As for subprocess I don't see it as much use unless we can at least determine
    the number of cpu's and also set the cpu affinity easy with occam maybe not in
    python.
    --
    Robin Becker
     
    Robin Becker, Sep 13, 2006
    #11
  12. Simon Wittber

    Paul Rubin Guest

    Robin Becker <> writes:
    > Nobody seems to have mentioned POSH http://poshmodule.sourceforge.net
    > which used almost to work. I assume it's busted for later pythons and
    > the author says it's just a demonstration.


    Yeah, it's been mentioned.

    > Anandtech demoed an 8 core mac pro machine and were unable to "max out
    > the cpus".


    You mean with POSH??! And I see a 4 core machine on Apple's site but
    not an 8 core.

    > Python needs some kind of multi cpu magic pretty quickly or we'll
    > all end up using erlang :)


    Heh, yeah ;).

    > As for subprocess I don't see it as much use unless we can at least
    > determine the number of cpu's and also set the cpu affinity easy with
    > occam maybe not in python.


    I haven't looked at Occam. I've been sort of interested in Alice
    (concurrent ML dialect), though apparently the current version is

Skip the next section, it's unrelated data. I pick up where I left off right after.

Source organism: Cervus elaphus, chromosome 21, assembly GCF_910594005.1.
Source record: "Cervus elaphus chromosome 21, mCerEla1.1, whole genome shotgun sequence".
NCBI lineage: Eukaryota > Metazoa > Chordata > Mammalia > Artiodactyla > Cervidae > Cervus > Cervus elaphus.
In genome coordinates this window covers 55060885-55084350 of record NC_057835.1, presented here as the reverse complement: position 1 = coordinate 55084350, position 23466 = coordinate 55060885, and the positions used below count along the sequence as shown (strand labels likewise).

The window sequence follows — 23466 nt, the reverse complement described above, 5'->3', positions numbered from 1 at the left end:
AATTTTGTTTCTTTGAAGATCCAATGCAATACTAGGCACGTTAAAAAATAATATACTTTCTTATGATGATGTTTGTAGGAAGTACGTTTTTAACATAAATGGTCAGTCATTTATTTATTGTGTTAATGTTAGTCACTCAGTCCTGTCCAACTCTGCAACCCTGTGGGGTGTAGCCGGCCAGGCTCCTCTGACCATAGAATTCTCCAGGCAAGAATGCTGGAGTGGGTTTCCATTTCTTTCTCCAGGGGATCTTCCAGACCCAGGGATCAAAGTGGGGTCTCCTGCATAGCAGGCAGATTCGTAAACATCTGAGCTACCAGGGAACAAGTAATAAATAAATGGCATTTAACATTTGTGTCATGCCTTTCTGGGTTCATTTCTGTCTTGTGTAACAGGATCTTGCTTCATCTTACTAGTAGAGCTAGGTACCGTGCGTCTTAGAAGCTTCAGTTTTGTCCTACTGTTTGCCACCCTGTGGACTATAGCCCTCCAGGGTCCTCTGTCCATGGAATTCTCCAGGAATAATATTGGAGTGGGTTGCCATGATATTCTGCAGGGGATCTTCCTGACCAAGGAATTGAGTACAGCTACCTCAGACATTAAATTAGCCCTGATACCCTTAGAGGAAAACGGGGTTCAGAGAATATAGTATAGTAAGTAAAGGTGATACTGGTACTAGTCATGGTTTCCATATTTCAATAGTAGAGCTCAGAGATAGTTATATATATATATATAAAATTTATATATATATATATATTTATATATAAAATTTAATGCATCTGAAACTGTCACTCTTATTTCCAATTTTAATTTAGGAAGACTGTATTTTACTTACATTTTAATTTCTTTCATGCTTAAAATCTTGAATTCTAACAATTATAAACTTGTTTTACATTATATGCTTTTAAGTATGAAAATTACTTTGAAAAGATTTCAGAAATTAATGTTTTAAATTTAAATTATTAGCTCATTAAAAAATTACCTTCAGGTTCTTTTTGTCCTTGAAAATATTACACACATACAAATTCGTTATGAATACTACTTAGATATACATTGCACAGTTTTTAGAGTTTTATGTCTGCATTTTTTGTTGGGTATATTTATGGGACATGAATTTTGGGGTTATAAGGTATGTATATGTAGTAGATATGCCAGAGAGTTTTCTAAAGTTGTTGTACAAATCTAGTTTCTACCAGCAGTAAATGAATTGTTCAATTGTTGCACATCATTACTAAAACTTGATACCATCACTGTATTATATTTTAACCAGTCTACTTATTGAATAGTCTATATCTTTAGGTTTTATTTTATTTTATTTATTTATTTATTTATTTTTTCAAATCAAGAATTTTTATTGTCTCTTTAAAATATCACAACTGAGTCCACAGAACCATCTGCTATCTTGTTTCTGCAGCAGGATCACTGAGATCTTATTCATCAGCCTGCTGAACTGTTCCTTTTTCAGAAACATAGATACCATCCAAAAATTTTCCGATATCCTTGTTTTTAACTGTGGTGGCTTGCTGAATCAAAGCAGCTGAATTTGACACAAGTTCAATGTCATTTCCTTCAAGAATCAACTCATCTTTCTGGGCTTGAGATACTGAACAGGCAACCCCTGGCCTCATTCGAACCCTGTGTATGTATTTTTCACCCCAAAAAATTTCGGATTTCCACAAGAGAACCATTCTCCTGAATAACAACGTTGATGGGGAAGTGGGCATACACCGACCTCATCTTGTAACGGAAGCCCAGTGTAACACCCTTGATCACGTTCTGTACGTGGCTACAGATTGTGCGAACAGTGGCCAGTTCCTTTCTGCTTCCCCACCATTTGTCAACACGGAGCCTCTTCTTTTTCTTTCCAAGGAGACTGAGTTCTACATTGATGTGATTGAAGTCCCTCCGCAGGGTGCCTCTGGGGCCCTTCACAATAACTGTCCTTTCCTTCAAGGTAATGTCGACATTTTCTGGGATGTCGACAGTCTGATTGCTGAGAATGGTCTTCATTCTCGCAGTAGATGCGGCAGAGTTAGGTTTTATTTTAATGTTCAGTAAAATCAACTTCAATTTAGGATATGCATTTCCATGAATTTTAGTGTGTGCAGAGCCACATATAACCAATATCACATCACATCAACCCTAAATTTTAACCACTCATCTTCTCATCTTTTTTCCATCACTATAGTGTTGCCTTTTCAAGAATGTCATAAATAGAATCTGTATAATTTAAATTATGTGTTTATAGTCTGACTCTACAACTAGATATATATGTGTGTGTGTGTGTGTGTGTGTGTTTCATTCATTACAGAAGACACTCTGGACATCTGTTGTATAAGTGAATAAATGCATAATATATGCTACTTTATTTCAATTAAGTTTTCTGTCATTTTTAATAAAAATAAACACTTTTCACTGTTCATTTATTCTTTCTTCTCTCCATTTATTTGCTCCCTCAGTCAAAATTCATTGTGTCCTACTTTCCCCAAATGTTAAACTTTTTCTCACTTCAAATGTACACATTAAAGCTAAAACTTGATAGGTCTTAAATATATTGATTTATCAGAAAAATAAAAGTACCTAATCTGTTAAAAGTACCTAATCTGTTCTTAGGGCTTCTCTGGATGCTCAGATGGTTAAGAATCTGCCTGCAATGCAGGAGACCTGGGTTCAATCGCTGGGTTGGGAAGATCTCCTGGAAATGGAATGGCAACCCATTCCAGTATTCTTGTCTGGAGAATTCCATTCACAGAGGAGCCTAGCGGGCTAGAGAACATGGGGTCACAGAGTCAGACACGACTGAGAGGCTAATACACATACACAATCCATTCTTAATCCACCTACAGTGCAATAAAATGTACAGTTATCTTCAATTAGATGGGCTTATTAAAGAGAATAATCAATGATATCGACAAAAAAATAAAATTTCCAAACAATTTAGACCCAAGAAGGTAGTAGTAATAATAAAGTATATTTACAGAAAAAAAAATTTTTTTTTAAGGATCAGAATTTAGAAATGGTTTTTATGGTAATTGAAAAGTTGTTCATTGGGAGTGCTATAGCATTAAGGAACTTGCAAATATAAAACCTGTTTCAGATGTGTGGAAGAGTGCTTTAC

interpreted. Erlang is of less somewhat interest to me because it's
    dynamically typed like Python. Not that dynamic typing is bad, but
    I'm already familiar with Python (and previously Lisp) so I'd like to
    try out one of the type-inferenced languages in order to get a feel
    for the difference. I'd also like to start using something with a
    serious optimizing compiler (MLton, Ocaml) but right now none of these
    support concurrency.

    I guess I should check into GHC:

    http://www.haskell.org/haskellwiki/GHC/Concurrency
     
    Paul Rubin, Sep 13, 2006
    #12
  13. Paul Boddie wrote:
    > Simon Wittber wrote:
    > > Michael wrote:
    > > > Also, Paul Boddie posted a module for parallel systems a while back as well
    > > > which might be useful (at least for ideas):
    > > > * http://cheeseshop.python.org/pypi/parallel
    > > >

    > > I've just noticed that os.fork is not available on Win32. Ouch.

    >
    > Sorry! My motivation was to support operating systems that I personally
    > care about and which also have solutions for transparent process
    > migration, which I believe could be used in conjunction with the
    > pprocess module for better-than-thread parallelisation.


    Ah don't be sorry! I don't care about Win32 a whole lot either, its
    just that most of my target market use Win32...

    > Rumour has it that recent versions of Windows provide fork-like
    > semantics through a system call. Your mission is to integrate this
    > transparently into the standard library's os.fork function. ;-)


    I'm not sure I'm up to this kind of low level stuff, though if the itch